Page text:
Plant Breeder’s Rights (PBR)
PBR provides protection for new plant varieties. A plant variety can include all fungi and algae but not bacteria, bacterioides, mycoplasmas, viruses, viroids and bacteriophages.
A plant variety is registrable if it:
- has a breeder;
- is distinct, uniform and stable (DUS); and
- has not been exploited or only has recently been exploited.
A plant variety is taken not to have been exploited if, at the date of lodging the application for PBR in the variety, plant material of the variety has not been sold by (or with the consent of) the breeder. A sale is permitted in Australia for up to one year prior to applying for PBR and sale overseas is permitted for up to four years prior to making an application (six years for tree and vine varieties).
PBR provides the breeder with the right to exclude others from doing a number of different acts in relation to the propagating material of the variety, including:
- produce or reproduce the material;
- condition the material for the purpose of propagation;
- offer the material for sale;
- sell the material;
- import the material;
- export the material;
- stock the material for the purposes described above.
Propagating material in relation to a plant of a particular plant variety has been defined as ‘any part or product from which, whether alone or in combination with other parts or products of that plant, another plant with the same essential characteristics can be produced.’ For example, seed and cuttings. The PBR can also extend to harvested material in certain circumstances.
PBR is granted for a maximum term of 20 years from the date of grant of the right (25 years for trees and vines). Once the PBR has expired the variety may be freely used by the public.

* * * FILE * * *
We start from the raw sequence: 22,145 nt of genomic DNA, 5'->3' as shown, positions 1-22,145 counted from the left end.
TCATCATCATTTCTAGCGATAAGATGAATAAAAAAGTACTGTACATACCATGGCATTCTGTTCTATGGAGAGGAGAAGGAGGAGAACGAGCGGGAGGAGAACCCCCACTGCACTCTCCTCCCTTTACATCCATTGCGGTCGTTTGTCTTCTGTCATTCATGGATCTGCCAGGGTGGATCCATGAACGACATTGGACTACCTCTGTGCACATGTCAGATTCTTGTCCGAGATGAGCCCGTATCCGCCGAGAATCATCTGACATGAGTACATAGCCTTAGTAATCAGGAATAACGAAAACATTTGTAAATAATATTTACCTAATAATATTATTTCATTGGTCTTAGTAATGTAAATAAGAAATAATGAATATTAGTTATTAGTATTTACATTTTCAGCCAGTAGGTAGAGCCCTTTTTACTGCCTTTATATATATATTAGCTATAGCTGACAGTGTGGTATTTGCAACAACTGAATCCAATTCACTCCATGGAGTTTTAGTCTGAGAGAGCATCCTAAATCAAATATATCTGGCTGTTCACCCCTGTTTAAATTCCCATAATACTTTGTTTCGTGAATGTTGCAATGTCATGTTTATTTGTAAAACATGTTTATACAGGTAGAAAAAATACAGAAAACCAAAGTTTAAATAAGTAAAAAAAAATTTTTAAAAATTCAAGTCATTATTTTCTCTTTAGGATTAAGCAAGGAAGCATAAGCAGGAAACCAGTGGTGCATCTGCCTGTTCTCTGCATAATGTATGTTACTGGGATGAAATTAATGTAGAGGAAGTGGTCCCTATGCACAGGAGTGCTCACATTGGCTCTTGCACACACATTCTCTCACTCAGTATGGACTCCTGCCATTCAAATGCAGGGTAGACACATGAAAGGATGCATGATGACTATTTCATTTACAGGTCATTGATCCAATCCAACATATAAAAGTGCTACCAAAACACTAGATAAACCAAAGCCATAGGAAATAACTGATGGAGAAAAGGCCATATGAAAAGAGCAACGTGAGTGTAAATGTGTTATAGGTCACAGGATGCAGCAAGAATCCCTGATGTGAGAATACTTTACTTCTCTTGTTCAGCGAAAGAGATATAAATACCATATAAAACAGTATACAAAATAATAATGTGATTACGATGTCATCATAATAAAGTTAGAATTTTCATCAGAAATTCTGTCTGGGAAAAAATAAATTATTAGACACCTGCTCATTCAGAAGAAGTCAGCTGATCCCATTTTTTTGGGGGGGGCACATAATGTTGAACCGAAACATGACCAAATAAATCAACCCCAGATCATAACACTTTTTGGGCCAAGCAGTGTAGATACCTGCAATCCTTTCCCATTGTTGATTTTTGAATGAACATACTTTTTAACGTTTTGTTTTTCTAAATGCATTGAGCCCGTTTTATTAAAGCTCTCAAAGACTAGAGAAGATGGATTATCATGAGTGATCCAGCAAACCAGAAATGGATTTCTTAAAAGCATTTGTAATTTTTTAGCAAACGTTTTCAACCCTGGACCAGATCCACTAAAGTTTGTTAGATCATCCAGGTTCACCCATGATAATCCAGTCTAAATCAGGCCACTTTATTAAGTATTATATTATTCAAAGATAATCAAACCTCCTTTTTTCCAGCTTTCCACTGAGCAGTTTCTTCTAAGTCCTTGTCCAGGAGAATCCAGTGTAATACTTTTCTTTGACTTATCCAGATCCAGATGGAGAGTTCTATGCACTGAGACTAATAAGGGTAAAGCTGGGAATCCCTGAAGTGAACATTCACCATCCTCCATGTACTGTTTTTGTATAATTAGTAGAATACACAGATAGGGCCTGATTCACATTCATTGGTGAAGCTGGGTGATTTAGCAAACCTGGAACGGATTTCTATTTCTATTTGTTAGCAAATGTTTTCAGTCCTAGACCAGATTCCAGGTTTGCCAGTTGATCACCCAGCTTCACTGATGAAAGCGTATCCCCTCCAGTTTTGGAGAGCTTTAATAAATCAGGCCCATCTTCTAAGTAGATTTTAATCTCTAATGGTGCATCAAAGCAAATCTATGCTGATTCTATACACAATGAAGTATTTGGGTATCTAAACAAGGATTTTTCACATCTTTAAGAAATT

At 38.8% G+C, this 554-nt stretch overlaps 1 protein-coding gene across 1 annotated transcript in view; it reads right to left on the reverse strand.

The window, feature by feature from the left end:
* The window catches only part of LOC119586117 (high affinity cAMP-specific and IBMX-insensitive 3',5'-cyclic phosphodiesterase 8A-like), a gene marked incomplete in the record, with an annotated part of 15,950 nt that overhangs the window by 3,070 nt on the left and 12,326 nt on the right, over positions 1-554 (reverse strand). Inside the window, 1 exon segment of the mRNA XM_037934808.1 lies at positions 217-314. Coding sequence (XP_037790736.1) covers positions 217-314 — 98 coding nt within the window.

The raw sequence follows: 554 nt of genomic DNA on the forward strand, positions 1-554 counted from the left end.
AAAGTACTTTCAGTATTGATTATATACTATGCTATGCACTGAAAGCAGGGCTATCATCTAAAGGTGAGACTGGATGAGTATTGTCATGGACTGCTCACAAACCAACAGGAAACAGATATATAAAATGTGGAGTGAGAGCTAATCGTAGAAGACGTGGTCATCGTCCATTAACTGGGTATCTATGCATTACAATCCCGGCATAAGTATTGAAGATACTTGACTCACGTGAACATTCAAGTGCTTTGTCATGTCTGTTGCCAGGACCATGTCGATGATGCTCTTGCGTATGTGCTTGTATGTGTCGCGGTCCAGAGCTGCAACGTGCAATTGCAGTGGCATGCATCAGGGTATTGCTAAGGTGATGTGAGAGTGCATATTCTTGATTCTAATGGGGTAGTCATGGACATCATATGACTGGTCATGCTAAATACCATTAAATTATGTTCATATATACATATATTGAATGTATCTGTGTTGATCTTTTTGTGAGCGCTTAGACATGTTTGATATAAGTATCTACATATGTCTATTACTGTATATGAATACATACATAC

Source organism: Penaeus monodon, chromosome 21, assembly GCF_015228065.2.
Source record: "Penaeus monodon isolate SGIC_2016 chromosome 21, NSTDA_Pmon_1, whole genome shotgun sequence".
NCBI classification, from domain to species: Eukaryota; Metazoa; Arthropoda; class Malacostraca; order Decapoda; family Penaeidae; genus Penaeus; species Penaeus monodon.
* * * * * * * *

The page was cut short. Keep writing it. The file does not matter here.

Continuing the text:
The scope of protection afforded by the patents system is significantly broader than that afforded by PBR. Unlike PBR, a patent allows protection for the plant variety per se, as well as for:
- any part of the plant (including harvested material, genes, proteins, other molecules);
- use of the plant variety or its part(s);
- methods of breeding plants using the protected variety and resulting progeny; and
- products derived from the plant.
However, in order to be patentable, a plant variety must:
- be novel, inventive and obtained using a reproducible method;
- exhibit improved or altered useful properties; and
- result from technical intervention (e.g., genetic modification or selective breeding).
Unlike PBR, a patent cannot be granted for a mere discovery of a new plant variety.
Protection of a variety under PBR does not prevent a breeder from also obtaining patent protection (and vice versa). By applying for protection under both systems, breeders can gain an extra layer of protection for their variety.
Advantages of obtaining a patent:
- can protect more than the variety, e.g., reproductive material (seeds, whole cuttings, cells or protoplasts), plant products (fruit, flowers, oils, pharmaceuticals), plant material used in industrial processes (cell lines) and methods of plant breeding (both traditional and other marker assisted selection or embryo rescue).
Advantages of obtaining PBR:
- much cheaper to apply for and maintain than a patent;
- quicker and easier application and examiantion;
- protects the variety name; and
- only needs to be distinct, uniform and stable from known varieties – does not need to be inventive.
Our clients range from leading multinational agricultural companies to Australian agricultural R&D corporations and universities.